Building New Cities To Meet Africa’s Rapid Urbanisation Is A Risky Bet

For Africa’s urban populations, new cities might not be the surest solution. Tayvay/Shutterstock

By Astrid R.N. Haas

By 2050 an estimated 2.5 billion more people will be added to urban areas, with 90% of this growth taking place in Africa and Asia. According to Nobel Prize-winning economist, Paul Romer, this will mean the building of more urban areas in the next 100 years than currently exist today.

If managed effectively, Africa’s cities will drive the continent’s economic growth, and thereby help reduce poverty. To date, however, Africa has yet to realise the positive gains of rapid urbanisation experienced elsewhere. Instead, increasingly concentrated populations have become major stress on the limited infrastructure and services, such as housing, employment, health, education, and safety.

Retrofitting cities, where cities already exist, can be up to three times more expensive than planning for infrastructure in advance of settlement. Therefore, some leaders see the construction of whole new cities as the overall solution to overcome the pressures on existing ones.

The idea of constructing new cities to solve urbanisation challenges is not new. In Africa, for example, the first post-independence wave came with some governments deciding to move their capital cities.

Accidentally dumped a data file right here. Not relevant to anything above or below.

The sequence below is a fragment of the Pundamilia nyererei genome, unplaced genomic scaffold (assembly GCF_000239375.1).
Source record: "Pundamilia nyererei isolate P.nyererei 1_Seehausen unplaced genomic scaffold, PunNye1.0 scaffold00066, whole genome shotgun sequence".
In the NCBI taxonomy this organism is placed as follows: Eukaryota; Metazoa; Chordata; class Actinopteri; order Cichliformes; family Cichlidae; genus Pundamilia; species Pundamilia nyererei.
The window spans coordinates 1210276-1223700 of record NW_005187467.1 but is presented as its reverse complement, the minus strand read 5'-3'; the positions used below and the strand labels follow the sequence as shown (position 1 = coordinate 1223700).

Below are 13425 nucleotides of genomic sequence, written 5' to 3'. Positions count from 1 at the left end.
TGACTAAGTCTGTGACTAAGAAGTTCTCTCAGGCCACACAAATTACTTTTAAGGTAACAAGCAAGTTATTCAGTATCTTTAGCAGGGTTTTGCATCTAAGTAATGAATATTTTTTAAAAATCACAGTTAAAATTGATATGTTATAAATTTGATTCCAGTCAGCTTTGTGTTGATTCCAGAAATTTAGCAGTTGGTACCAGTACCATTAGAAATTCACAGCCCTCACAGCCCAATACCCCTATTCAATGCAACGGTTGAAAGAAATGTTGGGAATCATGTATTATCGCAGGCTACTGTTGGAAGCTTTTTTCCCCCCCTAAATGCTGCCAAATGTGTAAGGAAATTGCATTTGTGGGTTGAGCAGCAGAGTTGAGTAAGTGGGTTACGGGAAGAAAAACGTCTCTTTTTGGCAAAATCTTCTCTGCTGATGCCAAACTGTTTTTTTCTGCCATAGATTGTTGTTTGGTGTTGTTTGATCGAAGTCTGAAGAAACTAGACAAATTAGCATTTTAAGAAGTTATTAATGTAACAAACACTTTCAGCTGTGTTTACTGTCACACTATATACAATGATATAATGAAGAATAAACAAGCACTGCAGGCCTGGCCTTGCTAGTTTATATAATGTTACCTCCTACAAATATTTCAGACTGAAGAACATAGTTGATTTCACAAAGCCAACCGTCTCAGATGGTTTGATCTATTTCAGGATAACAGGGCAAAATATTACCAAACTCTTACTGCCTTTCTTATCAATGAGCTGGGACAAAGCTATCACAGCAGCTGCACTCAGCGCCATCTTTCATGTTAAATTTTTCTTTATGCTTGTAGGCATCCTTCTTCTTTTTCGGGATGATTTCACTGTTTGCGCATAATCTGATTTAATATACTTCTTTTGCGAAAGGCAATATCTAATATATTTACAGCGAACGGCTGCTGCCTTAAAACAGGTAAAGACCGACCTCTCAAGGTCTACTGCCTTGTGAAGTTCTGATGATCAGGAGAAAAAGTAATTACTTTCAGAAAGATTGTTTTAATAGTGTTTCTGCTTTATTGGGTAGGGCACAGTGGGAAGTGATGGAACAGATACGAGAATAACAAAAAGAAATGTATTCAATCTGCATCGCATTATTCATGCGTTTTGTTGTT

The motivations for this varied. In the case of Yamoussoukro, which was declared the capital of Côte d’Ivoire in 1983, the move reflected the desire of the then-president Houphouët-Boigny to have the capital located in his home town.

Nigeria, on the other hand, Abuja became the new capital in 1991 to relieve population pressures in Lagos. The choice of the site for Abuja was motivated by the fact that it was located in the centre of the country. It is also more ethnically neutral as it was located between the country’s northern, majority Muslim population and southern, largely Christian population. The creation of the city of Abuja, therefore, was also to help bridge the divisions in the country in terms of politics as well as economic opportunity.

The fortunes of Yamoussoukro and Abuja offer important lessons for current planners of new cities – 120 are being built in 40 countries.

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